Chris Gentine
Deer Creek Cheese
Add a whole lot of personality to over 40 years of cheese industry experience and you’ll get Chris Gentine. Since starting his career in cheese at age 14, Chris worked his way up to developing Deer Creek. One of the main focuses of the brand is consistency of quality. This is ensured by a Wisconsin Licensed Cheese Grader (not to be confused with a Licensed Cheese Grater). This a passionate, professional, licensed by the Wisconsin Department of Agriculture, Trade, and Consumer Protection. Chris has been a licensed cheese grader since 1997. A Wisconsin grading license is a prestigious honor as it is the only one in the USA to provide those credentials. Under his wing, Deer Creek’s resident artist, Brand Manager, and Chris’ daughter, Sophie, apprenticed and obtained a license of her own to continue our passion for sharing the simple pleasure of exceptional cheese. Chris strives to showcase some of the best of what The Dairy State offers by blending traditional, sustainable cheesemaking methods with a unique cocktail of cultures and ingredients, a rigorous grading program, and a twist of whimsy. With the help of his family and a close-knit team of employees, Chris continuously brings award-winning, characterful, and creative cheeses to the marketplace.

Andy and Caitlin Hatch +
Scott and Liana Mericka

Uplands Cheese

Andy and Scott began as apprentices under the previous generation of owners – Uplands Cheese founders Mike Gingrich and Dan Patenaude. In 2014, Andy, Scott, Caitlin, and Liana purchased the farm from the Gingriches and Patenaudes, ensuring the future of a dairy farm where cows have been milked for over a hundred years.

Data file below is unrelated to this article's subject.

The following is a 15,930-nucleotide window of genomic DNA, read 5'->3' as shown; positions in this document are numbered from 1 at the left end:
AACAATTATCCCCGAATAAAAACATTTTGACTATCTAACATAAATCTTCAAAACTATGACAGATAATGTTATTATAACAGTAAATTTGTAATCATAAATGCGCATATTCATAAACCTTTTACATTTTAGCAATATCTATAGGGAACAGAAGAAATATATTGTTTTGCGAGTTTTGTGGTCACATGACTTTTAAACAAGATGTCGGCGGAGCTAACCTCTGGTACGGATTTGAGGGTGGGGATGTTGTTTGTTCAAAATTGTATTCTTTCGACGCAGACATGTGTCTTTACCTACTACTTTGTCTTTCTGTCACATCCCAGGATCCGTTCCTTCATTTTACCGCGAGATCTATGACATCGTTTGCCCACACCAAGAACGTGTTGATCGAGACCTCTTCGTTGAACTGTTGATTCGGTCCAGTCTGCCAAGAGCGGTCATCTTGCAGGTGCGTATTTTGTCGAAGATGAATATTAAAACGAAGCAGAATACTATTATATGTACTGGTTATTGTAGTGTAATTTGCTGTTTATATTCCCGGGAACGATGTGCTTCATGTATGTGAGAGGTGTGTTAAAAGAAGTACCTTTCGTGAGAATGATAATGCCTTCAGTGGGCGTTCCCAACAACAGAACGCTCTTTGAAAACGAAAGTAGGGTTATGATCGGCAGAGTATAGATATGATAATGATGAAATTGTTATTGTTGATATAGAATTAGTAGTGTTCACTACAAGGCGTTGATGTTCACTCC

After years of farming separately as neighbors, in 1994 the Gingriches and Patenaudes bought this farm together to join their small herds and manage them in a seasonal, pasture-based system. Dan and Jeanne had been, in the early 1980s, among the earliest people in the United States to feed cows by rotational grazing. Their new farm’s layout and location (up on Pleasant Ridge in the Uplands region of Wisconsin) were ideal for growing the diverse range of grasses, legumes, and herbs that give us such high-quality milk. It soon became clear that the milk our cows were producing on this new farm had exceptional flavors, and it seemed a shame to see it pooled together with milk from other farms at the local cheese factory. They began looking for a way to take advantage of these flavors and looked to other regions in the world where cheese is produced seasonally from grass-fed cows. Southern Wisconsin has a deep reservoir of cheesemaking knowledge, much of which has been passed down from the alpine cheese makers who have emigrated here over the past two hundred years. In 2000, Mike and Dan began working with local cheese makers and with the cheese scientists at the nearby Center for Dairy Research and eventually settled on their version of these ancient, alpine recipes. Today, their approach to making Pleasant Ridge Reserve is very traditional in the sense that we only use fresh, raw, grass-fed milk during the grazing season, but they have also developed new innovative ways of expressing the flavors of the farm, such as breeding methods behind their unique herd of cows.